American family grew alongside national economic productivity. Since then, wages have stagnated, and have
failed to keep up with inflation. Economists refer to this as the ‘middle-class
squeeze’. Homer’s median income has never surpassed
the median income in the United States. Despite brief forays into the 1 percent, Homer
remains a paradigm of middle-class America: Three decades later, he’s right where he
started.

100 thoughts on “Homer Simpson: An economic analysis

  1. He also owns the Denver Broncos so either that made him a lot of money a year or he sold them for a lot of money.

  2. What is this """middle class""" you speak of? I'm afraid there's no such thing, unless you're talking about the rapidly disappearing Petite Bourgeoisie (small shop owners, think mechanics, corner stores, etc). It's just Us and Them, the Lower Class and the Upper Class, the Proletariat and the Bourgeoisie.

  3. They left out why. Ronald Reagan in the 80s legalized stock buybacks. Since then most new profits in our growing economy have gone to stock buybacks, since most of CEO pay is in stocks and dividends played out to them. This encourages corporations to stagnate wages and not invest back into the company. It has created a stock market bubble where the value of American stocks are artificially inflated unstable since people are going into more debt and have less spending money than they used to. Make stock buybacks illegal again, and you make America great again.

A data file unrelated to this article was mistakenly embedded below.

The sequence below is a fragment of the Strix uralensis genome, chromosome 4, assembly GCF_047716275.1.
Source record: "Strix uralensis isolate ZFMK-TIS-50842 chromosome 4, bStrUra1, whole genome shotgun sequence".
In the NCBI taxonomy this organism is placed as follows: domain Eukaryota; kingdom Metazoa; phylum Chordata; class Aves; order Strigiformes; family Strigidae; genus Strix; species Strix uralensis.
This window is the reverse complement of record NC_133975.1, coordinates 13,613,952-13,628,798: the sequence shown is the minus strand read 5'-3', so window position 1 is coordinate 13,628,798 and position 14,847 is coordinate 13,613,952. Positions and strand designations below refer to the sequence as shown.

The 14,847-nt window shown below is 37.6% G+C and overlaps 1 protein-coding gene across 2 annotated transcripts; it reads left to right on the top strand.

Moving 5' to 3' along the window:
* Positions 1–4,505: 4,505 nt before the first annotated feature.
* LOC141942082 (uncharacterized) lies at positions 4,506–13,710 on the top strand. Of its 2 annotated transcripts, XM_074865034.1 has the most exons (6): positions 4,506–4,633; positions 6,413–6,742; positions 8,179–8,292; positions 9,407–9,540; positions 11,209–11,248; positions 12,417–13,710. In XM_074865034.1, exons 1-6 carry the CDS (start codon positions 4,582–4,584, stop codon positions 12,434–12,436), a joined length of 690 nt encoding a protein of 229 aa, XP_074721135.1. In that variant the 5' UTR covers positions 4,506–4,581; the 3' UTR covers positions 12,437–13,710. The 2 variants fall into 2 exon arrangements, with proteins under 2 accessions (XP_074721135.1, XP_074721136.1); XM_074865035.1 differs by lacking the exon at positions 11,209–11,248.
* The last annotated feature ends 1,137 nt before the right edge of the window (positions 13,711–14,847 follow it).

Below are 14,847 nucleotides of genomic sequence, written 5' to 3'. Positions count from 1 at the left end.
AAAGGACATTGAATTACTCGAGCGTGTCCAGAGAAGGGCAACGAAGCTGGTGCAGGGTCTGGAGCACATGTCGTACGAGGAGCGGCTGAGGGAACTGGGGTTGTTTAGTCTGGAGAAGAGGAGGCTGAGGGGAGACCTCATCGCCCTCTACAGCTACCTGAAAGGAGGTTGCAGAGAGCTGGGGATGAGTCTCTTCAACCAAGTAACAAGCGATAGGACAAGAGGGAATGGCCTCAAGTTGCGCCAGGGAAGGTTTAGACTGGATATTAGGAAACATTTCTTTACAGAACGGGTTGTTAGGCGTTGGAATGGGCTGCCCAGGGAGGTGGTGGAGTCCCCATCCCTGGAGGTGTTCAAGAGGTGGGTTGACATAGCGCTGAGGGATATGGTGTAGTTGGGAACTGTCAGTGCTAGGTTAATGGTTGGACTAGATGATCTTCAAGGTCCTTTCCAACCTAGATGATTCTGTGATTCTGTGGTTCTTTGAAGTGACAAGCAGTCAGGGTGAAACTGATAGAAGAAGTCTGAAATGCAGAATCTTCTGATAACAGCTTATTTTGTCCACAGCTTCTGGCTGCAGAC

4. I could live in that world easy! No inflation at all!
    Btw, Homer reminds me about a German who got paid every month in 40 years to do nothing at all…

  5. had been watching a bunch of random simpsons videos and vox videos when I saw this… sometimes the youtube algorithm gets it right.

  6. “So I narrowed down Homer’s resume to 100 jobs.”

    And I’m told your resume is supposed to be just one page.

  7. 3:26 askshully per family income has lowered because of families getting smaller. Thats a different problem entirely.

  8. “Gonna get my Econ degree mom! Watch me do some analysis on MSNBC!”

    4 years later

    “Here, do scattergraph of Homer’s job in terms of class ….”

  9. I think one thing you're forgetting are those salaries…are yearly. Homer usually only holds those odd jobs for the duration of an episode. So anywhere from a week to maybe a month at most. So he may get some pay off those jobs, but I doubt he got nearly £1,000,000 for being CEO of the Power plant for a month or less.

  10. Its funny How these speculations are so huge when they creators never though someone would even wonder about these stuff and thats why they dont make that much sense many times

  11. Wow this was sadder than I expected it to be. Especially that finishing line: "Three decades later, he's back where he started." Now I feel bad for Homer.

  12. The same economic stats about the middle class apply to almost all developed countries.. maybe it's more of a universal problem